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    Jeremy Corbyn

    Anti-NATO, Anti-War: Why the UK Establishment Fears Jeremy Corbyn

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    Labour leadership hopeful Jeremy Corbyn has become target number one of the British political establishment following numerous attacks on his policies. However, fresh criticism has revealed growing fears about the impact Corbyn might have on the UK's international relations if he were to become PM.

    And while Corbyn's anti-austerity policies have struck a chord with the general public, his seemingly anti-Westminster approach of strictly talking about the political issues rather than getting involved in the mud-slinging aspect of politics has also been seen as another factor behind his success.

    As a result, the 66-year-old socialist and anti-war activist has experienced a dramatic increase in grassroots support, highlighted by huge crowds at some of his events and rallies — a surge which has been described as 'Corbynmania'.

    Jeremy Corbyn
    © Flickr / The Weekly Bull
    Jeremy Corbyn fronts a London protest calling for Israel to stop its assault on Gaza in July 2014.

    The Criticism

    While Corbyn has attracted a lot of support, he has also been on the receiving end of arguably more criticism, especially from high profile members of Britain's political establishment.

    Former PM Tony Blair is among the most vocal of the critics, saying Labour would be "annihilated" at the next general election if Corbyn were to be elected leader.

    Most of the criticism has been based on the North Islington MP's perceived lack of electability and economic integrity, however a recent subtle attack highlighted concerns about the impact a potential Corbyn-led government might have on the UK's international relations.

    Another former PM, Gordon Brown took to the stage over the weekend to speak about the upcoming Labour leadership election and the direction of the party.

    And while he didn't publicly endorse any candidate or mention any names, Brown offered a thinly veiled criticism of Corbyn, echoing concerns that the party needed to be electable to make a difference, rather than just being a protest party.

    In a far more direct swipe, Brown also spoke of the potential international ramifications of electing a Corbyn-led government, considering that the 66-year-old has previously spoken out against NATO, the use of nuclear weapons, and has called for greater dialogue between the West and other movements deemed to be pariah states or terrorist groups.

    "If our global alliances are going to be alliances with Hezbollah and Hamas and Hugo Chavez's Venezuela and Vladimir Putin's Russia, there is no chance of building a worldwide alliance that could deal with poverty and inequality and climate change and financial instability."

    Anti-War and Iraq

    As a member of the UK activist group, the Stop the War Coalition, Corbyn has been a staunch critic of western military intervention in Middle Eastern countries in recent times, particularly in Iraq, where he defied his own party orders and voted against the 2003 invasion under Tony Blair.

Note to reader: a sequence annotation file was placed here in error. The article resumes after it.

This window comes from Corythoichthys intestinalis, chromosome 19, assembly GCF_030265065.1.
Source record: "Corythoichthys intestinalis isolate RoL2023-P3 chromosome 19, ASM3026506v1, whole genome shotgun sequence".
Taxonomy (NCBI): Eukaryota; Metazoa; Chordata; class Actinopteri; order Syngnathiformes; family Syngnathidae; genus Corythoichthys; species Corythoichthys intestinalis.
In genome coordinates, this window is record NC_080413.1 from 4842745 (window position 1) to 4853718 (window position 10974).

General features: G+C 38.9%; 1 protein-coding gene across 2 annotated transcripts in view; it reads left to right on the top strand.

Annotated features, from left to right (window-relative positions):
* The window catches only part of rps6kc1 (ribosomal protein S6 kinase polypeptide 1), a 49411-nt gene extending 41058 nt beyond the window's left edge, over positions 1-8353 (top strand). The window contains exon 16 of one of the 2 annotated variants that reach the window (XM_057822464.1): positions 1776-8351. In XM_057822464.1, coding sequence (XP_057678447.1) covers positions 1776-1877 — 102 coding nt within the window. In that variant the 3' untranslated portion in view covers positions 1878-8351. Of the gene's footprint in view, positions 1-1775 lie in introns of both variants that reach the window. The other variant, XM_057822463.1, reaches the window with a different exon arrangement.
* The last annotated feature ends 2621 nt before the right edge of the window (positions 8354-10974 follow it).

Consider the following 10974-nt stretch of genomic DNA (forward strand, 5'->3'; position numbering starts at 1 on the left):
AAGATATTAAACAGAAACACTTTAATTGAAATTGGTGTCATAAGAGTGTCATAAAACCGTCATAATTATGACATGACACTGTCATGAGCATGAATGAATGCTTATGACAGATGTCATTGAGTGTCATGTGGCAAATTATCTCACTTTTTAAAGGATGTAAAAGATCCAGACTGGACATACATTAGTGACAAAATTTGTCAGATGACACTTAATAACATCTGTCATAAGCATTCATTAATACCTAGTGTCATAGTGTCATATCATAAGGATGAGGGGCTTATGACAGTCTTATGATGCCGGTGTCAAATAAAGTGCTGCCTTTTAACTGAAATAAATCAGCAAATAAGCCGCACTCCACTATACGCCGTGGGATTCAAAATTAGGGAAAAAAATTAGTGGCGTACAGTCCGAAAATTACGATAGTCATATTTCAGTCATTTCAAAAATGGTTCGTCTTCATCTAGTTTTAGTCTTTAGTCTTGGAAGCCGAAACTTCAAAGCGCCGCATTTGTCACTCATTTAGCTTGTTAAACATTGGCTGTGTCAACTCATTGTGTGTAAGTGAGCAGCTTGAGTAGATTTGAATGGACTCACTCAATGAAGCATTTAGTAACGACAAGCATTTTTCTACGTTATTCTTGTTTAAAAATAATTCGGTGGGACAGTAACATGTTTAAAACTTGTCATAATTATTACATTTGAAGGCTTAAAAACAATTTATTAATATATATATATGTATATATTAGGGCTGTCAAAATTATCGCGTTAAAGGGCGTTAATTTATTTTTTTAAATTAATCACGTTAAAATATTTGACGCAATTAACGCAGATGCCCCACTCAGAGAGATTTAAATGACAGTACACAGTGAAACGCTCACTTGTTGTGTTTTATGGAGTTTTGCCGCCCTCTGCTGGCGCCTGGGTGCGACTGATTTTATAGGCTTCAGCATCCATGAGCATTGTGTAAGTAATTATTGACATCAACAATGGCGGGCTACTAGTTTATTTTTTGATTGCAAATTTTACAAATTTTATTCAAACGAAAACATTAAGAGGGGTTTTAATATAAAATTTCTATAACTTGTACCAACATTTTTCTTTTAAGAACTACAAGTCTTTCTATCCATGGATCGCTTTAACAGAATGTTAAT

Earlier this month Corbyn said that former PM Blair should stand trial for war crimes in Iraq charges if evidence proved that he broke international law.

    "It was an illegal war. I am confident about that. Indeed Kofi Annan [UN secretary general at the time of the war] confirmed it was an illegal war and therefore [Tony Blair] has to explain to that. Is he going to be tried for it? I don't know. Could he be tried for it? Possibly."

    Meanwhile, he also believes a change in the nature of settling international disputes is needed, with a move away from military intervention to increased diplomacy.

    "In a world beset by conflict, often around the grab for natural resources and fuelled by the greed of arms and defense manufacturers, surely it's time to reassess our priorities for a foreign policy based on human values, peaceful development and not exacerbating military aggression."

    NATO and Russia

    On top of criticism of Iraq, Corbyn has also been a vocal critic of NATO, arguing that the actions of the military alliance in eastern Europe have been a destabilizing factor and an aggressive force contributing to the tensions between the West and Moscow.

    "NATO was a cold war institution. It has given itself quite extraordinary powers of insisting on 2% defense expenditure of all its member states."

    Despite not completely agreeing with Russia's policies, Corbyn says that more needs to be done to improve relations with Moscow.

    "I am not an admirer or supporter of Putin's foreign policy, or of Russian or anybody's else's expansion. But there has got to be some serious discussions about de-escalating the military crisis in central Europe.

    "NATO expansion and Russian expansion — one leads to the other, and one reflects the other."

    While Corbyn's campaign for the Labour party leadership gathering speed, there is a still a long way to go before he potentially takes control of the party, and even further before he potentially takes the keys of Downing Street.

    However, when looking at the 66-year-old's grassroots support, combined with his vastly different approach to foreign policy, it's easy to see why the British political establishment are starting to panic about the rise of Jeremy Corbyn.

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    Tags:
    domestic politics, foreign policy, reform, election, leadership, Labour Party, British Labour Party, Jeremy Corbyn, Europe, Great Britain, United Kingdom
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